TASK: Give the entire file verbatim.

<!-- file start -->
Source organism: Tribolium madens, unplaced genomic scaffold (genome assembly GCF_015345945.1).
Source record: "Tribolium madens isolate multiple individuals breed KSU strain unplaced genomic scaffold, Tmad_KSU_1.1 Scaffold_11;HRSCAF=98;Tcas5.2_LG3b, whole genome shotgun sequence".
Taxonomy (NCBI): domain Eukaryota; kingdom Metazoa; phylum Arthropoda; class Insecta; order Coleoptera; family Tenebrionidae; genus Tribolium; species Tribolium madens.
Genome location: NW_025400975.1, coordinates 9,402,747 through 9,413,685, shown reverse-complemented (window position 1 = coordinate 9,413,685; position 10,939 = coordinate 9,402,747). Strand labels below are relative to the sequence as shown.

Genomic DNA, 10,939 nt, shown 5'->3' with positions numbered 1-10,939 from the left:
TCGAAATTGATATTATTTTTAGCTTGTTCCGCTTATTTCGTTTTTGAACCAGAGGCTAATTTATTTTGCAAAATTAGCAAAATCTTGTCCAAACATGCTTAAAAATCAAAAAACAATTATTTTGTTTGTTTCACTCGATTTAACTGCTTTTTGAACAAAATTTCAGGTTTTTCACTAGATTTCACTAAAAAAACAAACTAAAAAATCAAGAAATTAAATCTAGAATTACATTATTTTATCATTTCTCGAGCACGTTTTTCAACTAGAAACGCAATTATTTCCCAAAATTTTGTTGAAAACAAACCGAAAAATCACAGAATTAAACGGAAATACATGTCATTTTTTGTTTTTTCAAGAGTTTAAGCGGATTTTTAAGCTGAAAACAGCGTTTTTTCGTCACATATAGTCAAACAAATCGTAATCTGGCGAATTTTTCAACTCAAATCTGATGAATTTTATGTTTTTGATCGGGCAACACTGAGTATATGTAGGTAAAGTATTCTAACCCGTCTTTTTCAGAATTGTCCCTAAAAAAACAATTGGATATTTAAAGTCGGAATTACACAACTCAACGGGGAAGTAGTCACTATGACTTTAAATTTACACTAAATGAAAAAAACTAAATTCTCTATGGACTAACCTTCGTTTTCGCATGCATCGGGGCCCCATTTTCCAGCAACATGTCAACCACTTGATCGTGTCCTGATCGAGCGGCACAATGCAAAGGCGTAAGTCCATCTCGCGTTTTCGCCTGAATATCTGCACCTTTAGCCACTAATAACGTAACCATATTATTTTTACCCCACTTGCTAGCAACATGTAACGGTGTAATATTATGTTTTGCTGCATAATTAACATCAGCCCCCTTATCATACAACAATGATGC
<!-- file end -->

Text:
Source organism: Tribolium madens, unplaced genomic scaffold (genome assembly GCF_015345945.1).
Source record: "Tribolium madens isolate multiple individuals breed KSU strain unplaced genomic scaffold, Tmad_KSU_1.1 Scaffold_11;HRSCAF=98;Tcas5.2_LG3b, whole genome shotgun sequence".
Taxonomy (NCBI): domain Eukaryota; kingdom Metazoa; phylum Arthropoda; class Insecta; order Coleoptera; family Tenebrionidae; genus Tribolium; species Tribolium madens.
Genome location: NW_025400975.1, coordinates 9,402,747 through 9,413,685, shown reverse-complemented (window position 1 = coordinate 9,413,685; position 10,939 = coordinate 9,402,747). Strand labels below are relative to the sequence as shown.

Genomic DNA, 10,939 nt, shown 5'->3' with positions numbered 1-10,939 from the left:
TCGAAATTGATATTATTTTTAGCTTGTTCCGCTTATTTCGTTTTTGAACCAGAGGCTAATTTATTTTGCAAAATTAGCAAAATCTTGTCCAAACATGCTTAAAAATCAAAAAACAATTATTTTGTTTGTTTCACTCGATTTAACTGCTTTTTGAACAAAATTTCAGGTTTTTCACTAGATTTCACTAAAAAAACAAACTAAAAAATCAAGAAATTAAATCTAGAATTACATTATTTTATCATTTCTCGAGCACGTTTTTCAACTAGAAACGCAATTATTTCCCAAAATTTTGTTGAAAACAAACCGAAAAATCACAGAATTAAACGGAAATACATGTCATTTTTTGTTTTTTCAAGAGTTTAAGCGGATTTTTAAGCTGAAAACAGCGTTTTTTCGTCACATATAGTCAAACAAATCGTAATCTGGCGAATTTTTCAACTCAAATCTGATGAATTTTATGTTTTTGATCGGGCAACACTGAGTATATGTAGGTAAAGTATTCTAACCCGTCTTTTTCAGAATTGTCCCTAAAAAAACAATTGGATATTTAAAGTCGGAATTACACAACTCAACGGGGAAGTAGTCACTATGACTTTAAATTTACACTAAATGAAAAAAACTAAATTCTCTATGGACTAACCTTCGTTTTCGCATGCATCGGGGCCCCATTTTCCAGCAACATGTCAACCACTTGATCGTGTCCTGATCGAGCGGCACAATGCAAAGGCGTAAGTCCATCTCGCGTTTTCGCCTGAATATCTGCACCTTTAGCCACTAATAACGTAACCATATTATTTTTACCCCACTTGCTAGCAACATGTAACGGTGTAATATTATGTTTTGCTGCATAATTAACATCAGCCCCCTTATCATACAACAATGATGC